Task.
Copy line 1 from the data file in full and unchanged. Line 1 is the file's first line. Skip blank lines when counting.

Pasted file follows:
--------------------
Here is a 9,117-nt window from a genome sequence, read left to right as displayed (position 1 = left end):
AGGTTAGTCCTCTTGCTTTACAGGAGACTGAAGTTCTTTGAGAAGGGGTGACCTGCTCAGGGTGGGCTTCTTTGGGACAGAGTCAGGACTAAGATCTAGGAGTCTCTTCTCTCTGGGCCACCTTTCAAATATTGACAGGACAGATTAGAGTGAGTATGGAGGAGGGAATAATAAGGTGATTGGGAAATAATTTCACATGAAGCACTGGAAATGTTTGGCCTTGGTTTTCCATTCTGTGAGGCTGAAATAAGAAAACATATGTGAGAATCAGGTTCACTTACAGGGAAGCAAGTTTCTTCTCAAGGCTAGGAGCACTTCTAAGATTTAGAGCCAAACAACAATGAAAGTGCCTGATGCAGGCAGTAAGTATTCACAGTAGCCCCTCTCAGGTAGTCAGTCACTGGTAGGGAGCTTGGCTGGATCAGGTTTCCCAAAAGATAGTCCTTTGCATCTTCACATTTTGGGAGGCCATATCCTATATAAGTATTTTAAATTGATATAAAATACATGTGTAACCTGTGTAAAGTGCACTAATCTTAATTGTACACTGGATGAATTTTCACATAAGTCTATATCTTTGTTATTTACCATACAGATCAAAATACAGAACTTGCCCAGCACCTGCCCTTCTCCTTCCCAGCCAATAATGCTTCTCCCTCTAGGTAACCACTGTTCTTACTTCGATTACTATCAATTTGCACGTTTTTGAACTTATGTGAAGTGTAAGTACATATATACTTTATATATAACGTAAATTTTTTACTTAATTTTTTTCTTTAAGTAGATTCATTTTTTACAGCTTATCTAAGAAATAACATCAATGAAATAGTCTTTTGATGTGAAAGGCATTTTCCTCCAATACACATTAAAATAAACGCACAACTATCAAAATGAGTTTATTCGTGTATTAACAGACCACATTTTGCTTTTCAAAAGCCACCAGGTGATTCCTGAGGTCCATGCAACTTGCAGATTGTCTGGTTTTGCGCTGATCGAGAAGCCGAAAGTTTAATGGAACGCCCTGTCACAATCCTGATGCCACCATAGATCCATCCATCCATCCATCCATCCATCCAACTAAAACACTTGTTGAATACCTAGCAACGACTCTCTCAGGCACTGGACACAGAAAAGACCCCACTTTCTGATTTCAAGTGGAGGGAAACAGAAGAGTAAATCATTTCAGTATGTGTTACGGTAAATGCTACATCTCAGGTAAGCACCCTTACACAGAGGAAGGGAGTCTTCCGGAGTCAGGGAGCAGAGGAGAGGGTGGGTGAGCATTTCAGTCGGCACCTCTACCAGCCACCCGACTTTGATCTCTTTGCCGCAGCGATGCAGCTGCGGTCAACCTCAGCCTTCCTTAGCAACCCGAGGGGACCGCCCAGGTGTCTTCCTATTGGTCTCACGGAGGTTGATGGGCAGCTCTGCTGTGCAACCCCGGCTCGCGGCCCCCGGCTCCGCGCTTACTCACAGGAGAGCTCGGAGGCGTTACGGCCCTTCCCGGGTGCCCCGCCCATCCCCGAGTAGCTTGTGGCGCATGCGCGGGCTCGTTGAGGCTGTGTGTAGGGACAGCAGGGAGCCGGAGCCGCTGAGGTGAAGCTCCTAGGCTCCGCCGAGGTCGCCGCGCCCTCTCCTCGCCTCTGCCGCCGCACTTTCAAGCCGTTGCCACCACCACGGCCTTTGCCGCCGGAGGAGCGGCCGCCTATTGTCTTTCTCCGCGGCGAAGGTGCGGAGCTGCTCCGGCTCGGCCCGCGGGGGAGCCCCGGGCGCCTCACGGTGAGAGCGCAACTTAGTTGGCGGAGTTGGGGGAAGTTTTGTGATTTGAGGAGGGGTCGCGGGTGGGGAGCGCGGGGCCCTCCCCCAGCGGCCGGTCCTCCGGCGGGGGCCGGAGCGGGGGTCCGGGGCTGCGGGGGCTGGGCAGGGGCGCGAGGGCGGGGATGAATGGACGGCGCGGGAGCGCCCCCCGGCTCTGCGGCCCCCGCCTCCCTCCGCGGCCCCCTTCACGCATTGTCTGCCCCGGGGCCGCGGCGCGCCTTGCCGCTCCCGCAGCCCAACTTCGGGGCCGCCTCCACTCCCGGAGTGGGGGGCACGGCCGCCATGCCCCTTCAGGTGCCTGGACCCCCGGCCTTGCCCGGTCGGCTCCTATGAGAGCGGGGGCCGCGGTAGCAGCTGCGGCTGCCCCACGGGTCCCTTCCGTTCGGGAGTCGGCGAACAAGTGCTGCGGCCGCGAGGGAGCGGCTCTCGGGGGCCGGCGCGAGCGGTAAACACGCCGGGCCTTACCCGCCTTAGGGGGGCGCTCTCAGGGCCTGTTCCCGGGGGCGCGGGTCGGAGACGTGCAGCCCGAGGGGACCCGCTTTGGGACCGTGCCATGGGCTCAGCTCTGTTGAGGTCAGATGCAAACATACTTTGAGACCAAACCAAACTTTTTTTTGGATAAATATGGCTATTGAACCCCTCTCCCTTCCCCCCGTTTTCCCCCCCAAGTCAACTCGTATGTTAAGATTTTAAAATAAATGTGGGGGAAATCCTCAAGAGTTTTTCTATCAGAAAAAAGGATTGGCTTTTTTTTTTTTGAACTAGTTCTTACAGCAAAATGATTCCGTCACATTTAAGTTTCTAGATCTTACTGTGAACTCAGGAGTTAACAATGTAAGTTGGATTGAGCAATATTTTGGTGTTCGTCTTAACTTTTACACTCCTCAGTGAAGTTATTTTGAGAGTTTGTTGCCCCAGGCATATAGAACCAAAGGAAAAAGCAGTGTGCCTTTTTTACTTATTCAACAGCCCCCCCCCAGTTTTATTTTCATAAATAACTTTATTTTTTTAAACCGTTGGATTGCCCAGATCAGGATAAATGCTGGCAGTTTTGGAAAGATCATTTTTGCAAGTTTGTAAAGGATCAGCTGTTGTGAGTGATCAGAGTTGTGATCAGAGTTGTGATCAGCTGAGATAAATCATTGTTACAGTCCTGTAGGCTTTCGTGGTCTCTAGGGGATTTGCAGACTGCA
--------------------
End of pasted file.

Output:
Here is a 9,117-nt window from a genome sequence, read left to right as displayed (position 1 = left end):